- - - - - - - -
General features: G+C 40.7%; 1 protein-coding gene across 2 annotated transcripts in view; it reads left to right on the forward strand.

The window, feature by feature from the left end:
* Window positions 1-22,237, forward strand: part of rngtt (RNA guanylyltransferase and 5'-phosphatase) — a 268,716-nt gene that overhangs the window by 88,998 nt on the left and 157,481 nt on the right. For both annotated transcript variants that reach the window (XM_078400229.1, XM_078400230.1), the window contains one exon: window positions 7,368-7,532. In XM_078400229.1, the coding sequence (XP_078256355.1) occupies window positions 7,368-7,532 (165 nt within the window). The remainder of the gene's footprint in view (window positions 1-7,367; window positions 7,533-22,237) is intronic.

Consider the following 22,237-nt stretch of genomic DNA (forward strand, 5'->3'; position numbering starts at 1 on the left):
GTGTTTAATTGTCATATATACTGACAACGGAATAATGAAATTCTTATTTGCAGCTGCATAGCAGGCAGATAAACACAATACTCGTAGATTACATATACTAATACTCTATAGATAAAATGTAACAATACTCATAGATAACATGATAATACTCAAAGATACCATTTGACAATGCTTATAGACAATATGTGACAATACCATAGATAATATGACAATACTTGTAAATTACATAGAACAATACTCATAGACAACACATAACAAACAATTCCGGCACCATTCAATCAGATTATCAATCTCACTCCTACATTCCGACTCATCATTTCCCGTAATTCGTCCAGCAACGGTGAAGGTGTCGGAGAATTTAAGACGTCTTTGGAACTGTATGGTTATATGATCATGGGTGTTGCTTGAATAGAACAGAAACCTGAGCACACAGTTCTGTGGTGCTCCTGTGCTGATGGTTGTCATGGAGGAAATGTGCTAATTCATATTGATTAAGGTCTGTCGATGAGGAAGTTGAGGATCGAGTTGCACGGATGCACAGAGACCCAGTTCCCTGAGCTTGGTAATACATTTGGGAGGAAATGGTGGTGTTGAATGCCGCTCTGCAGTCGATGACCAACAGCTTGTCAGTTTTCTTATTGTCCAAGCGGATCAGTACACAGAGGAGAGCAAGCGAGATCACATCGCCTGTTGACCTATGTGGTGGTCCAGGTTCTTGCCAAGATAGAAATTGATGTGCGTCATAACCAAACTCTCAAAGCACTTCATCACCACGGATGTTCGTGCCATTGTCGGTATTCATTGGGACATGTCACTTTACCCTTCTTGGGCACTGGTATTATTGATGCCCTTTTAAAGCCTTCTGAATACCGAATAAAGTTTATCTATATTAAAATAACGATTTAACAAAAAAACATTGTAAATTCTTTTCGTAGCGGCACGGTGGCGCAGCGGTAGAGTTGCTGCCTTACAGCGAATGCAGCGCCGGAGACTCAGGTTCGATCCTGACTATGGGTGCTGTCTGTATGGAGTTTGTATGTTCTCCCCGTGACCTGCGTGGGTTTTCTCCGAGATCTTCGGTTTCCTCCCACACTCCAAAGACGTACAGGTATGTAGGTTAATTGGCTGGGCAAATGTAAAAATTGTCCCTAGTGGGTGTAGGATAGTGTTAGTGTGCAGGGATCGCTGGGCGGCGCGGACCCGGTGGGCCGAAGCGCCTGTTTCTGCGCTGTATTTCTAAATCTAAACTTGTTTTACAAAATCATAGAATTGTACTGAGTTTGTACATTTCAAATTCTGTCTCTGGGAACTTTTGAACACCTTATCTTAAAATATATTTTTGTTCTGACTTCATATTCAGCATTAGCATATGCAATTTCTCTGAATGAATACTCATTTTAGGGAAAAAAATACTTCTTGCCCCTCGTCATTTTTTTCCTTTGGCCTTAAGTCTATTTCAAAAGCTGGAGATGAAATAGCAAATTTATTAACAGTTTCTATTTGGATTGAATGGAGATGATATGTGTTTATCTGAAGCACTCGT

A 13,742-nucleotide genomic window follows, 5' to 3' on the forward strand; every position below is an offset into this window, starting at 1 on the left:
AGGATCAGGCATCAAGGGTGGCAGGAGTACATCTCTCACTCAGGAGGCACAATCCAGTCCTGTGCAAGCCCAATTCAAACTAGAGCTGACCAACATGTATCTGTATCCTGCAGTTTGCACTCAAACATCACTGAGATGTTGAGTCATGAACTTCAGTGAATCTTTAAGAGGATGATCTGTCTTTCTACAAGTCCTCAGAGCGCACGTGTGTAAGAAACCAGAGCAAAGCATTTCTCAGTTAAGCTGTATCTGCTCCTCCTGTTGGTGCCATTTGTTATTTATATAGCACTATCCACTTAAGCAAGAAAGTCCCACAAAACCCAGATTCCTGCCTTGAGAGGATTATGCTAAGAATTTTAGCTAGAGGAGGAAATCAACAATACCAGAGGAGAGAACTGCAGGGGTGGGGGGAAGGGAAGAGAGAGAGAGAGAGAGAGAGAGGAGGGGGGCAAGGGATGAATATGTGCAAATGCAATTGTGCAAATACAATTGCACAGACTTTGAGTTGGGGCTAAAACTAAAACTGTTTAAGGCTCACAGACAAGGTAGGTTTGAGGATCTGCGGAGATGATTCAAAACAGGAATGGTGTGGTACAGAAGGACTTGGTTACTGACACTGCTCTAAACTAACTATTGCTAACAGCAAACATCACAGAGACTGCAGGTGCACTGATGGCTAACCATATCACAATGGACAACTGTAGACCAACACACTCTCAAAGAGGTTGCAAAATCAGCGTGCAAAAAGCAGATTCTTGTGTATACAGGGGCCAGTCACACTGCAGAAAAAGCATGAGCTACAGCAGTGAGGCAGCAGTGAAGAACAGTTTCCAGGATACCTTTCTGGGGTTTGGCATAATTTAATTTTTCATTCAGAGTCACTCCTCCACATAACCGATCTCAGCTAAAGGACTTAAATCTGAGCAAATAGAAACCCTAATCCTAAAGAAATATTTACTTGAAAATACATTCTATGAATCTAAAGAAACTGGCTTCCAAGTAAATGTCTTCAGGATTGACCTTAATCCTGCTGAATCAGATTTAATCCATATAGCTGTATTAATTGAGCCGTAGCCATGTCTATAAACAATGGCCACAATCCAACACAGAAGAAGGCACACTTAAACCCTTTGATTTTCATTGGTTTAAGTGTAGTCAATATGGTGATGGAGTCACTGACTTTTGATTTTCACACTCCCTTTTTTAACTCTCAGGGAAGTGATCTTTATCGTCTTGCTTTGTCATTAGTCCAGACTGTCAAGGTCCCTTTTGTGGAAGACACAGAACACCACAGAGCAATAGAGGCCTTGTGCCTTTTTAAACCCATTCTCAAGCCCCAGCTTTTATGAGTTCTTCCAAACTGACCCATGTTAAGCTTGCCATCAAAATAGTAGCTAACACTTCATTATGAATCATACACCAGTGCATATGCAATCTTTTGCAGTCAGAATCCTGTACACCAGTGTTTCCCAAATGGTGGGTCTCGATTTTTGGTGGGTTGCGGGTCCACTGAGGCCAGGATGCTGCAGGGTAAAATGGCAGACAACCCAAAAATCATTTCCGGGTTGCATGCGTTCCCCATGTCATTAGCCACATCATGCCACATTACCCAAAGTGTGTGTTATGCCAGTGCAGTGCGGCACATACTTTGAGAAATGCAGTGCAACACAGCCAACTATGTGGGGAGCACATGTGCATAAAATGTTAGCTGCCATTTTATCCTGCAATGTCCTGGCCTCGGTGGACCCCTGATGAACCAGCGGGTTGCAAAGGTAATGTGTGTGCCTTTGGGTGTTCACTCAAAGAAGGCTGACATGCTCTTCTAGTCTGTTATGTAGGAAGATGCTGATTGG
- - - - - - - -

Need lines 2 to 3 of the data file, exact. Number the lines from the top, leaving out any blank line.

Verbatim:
The window, feature by feature from the left end:
* Window positions 1-22,237, forward strand: part of rngtt (RNA guanylyltransferase and 5'-phosphatase) — a 268,716-nt gene that overhangs the window by 88,998 nt on the left and 157,481 nt on the right. For both annotated transcript variants that reach the window (XM_078400229.1, XM_078400230.1), the window contains one exon: window positions 7,368-7,532. In XM_078400229.1, the coding sequence (XP_078256355.1) occupies window positions 7,368-7,532 (165 nt within the window). The remainder of the gene's footprint in view (window positions 1-7,367; window positions 7,533-22,237) is intronic.